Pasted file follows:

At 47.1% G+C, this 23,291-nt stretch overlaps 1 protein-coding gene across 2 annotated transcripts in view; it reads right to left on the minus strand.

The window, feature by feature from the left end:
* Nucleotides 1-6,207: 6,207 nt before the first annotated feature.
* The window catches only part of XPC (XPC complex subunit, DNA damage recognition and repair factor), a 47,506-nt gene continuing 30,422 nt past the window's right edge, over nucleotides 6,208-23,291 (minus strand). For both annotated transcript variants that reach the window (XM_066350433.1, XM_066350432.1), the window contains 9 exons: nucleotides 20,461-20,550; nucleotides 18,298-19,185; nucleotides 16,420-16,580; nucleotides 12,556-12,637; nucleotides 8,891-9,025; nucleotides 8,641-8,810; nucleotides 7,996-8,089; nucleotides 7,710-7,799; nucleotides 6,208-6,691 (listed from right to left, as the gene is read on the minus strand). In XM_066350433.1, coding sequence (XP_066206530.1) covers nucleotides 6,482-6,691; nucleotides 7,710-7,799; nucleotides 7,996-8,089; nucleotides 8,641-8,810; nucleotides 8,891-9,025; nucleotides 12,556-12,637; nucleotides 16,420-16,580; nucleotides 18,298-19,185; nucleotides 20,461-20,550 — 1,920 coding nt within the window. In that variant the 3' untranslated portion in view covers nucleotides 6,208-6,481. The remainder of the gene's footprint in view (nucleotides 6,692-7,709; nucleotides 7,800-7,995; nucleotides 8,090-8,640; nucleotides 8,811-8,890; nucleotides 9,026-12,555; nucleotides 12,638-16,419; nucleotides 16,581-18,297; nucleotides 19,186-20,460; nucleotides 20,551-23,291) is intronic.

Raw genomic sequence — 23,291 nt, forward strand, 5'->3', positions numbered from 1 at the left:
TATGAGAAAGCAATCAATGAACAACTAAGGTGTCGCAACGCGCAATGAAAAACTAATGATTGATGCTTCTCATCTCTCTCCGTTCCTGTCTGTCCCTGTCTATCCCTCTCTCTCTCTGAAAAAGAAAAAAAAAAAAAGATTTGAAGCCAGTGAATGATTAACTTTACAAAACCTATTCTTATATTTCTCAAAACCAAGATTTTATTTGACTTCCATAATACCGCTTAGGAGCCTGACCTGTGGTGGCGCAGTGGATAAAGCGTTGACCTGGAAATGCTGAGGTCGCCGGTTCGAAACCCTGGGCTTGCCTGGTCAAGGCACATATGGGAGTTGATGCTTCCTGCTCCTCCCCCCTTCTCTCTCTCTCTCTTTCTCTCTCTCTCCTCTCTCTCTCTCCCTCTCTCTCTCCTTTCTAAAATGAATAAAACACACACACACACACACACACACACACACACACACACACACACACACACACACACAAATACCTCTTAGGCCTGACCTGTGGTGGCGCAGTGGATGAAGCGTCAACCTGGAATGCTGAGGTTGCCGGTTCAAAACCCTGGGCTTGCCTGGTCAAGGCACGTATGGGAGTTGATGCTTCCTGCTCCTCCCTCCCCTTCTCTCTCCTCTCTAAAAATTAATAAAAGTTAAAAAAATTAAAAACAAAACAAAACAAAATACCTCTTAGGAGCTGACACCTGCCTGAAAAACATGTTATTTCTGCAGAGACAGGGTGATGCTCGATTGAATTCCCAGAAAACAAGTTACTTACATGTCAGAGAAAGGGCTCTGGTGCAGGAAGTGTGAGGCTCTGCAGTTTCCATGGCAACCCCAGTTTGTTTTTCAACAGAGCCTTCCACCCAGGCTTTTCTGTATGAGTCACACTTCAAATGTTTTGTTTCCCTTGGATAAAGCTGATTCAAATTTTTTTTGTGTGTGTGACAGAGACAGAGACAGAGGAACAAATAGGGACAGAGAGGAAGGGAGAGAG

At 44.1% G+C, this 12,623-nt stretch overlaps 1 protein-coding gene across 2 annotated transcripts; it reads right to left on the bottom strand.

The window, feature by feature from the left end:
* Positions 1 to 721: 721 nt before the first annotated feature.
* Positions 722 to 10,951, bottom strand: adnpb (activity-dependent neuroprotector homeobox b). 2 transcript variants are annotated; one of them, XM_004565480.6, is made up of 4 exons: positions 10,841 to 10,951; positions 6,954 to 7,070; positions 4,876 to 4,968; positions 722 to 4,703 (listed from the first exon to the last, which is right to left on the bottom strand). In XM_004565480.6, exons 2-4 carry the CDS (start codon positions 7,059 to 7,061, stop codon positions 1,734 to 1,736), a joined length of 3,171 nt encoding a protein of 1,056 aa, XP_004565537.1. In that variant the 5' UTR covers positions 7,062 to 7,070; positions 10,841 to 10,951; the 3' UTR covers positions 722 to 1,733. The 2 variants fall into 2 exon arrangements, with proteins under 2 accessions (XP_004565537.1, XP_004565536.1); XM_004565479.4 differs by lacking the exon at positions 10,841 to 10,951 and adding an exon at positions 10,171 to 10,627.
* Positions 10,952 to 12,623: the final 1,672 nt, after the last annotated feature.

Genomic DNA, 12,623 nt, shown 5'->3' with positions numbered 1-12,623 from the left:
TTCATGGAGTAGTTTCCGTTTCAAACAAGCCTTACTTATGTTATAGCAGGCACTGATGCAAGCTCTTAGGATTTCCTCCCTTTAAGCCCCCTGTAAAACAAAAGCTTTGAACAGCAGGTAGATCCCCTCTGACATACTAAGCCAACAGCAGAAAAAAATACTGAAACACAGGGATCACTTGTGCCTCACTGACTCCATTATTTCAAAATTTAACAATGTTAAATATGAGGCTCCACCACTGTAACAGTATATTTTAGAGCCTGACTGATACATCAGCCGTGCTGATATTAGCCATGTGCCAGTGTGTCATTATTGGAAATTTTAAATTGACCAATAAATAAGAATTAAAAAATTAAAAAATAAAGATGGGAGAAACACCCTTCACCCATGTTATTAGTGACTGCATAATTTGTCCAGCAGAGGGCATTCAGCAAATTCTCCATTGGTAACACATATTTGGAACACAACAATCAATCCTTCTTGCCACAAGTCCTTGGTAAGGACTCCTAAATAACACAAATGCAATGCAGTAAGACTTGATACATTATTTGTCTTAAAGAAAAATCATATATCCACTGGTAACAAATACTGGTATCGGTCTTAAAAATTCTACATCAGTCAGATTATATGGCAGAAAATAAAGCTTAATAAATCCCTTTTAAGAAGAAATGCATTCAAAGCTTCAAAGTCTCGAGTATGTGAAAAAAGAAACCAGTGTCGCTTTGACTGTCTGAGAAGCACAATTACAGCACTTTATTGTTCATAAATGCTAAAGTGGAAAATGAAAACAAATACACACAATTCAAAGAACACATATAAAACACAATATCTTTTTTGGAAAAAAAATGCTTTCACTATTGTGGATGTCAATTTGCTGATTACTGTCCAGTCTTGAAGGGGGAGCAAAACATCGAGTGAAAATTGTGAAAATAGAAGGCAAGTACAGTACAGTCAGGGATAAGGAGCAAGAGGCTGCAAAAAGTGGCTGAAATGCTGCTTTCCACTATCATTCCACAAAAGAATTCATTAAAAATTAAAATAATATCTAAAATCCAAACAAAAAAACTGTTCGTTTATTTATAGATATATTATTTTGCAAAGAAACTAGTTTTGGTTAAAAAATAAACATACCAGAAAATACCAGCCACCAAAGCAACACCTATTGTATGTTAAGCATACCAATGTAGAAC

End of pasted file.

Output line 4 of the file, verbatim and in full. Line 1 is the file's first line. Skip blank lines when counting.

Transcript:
* The window catches only part of XPC (XPC complex subunit, DNA damage recognition and repair factor), a 47,506-nt gene continuing 30,422 nt past the window's right edge, over nucleotides 6,208-23,291 (minus strand). For both annotated transcript variants that reach the window (XM_066350433.1, XM_066350432.1), the window contains 9 exons: nucleotides 20,461-20,550; nucleotides 18,298-19,185; nucleotides 16,420-16,580; nucleotides 12,556-12,637; nucleotides 8,891-9,025; nucleotides 8,641-8,810; nucleotides 7,996-8,089; nucleotides 7,710-7,799; nucleotides 6,208-6,691 (listed from right to left, as the gene is read on the minus strand). In XM_066350433.1, coding sequence (XP_066206530.1) covers nucleotides 6,482-6,691; nucleotides 7,710-7,799; nucleotides 7,996-8,089; nucleotides 8,641-8,810; nucleotides 8,891-9,025; nucleotides 12,556-12,637; nucleotides 16,420-16,580; nucleotides 18,298-19,185; nucleotides 20,461-20,550 — 1,920 coding nt within the window. In that variant the 3' untranslated portion in view covers nucleotides 6,208-6,481. The remainder of the gene's footprint in view (nucleotides 6,692-7,709; nucleotides 7,800-7,995; nucleotides 8,090-8,640; nucleotides 8,811-8,890; nucleotides 9,026-12,555; nucleotides 12,638-16,419; nucleotides 16,581-18,297; nucleotides 19,186-20,460; nucleotides 20,551-23,291) is intronic.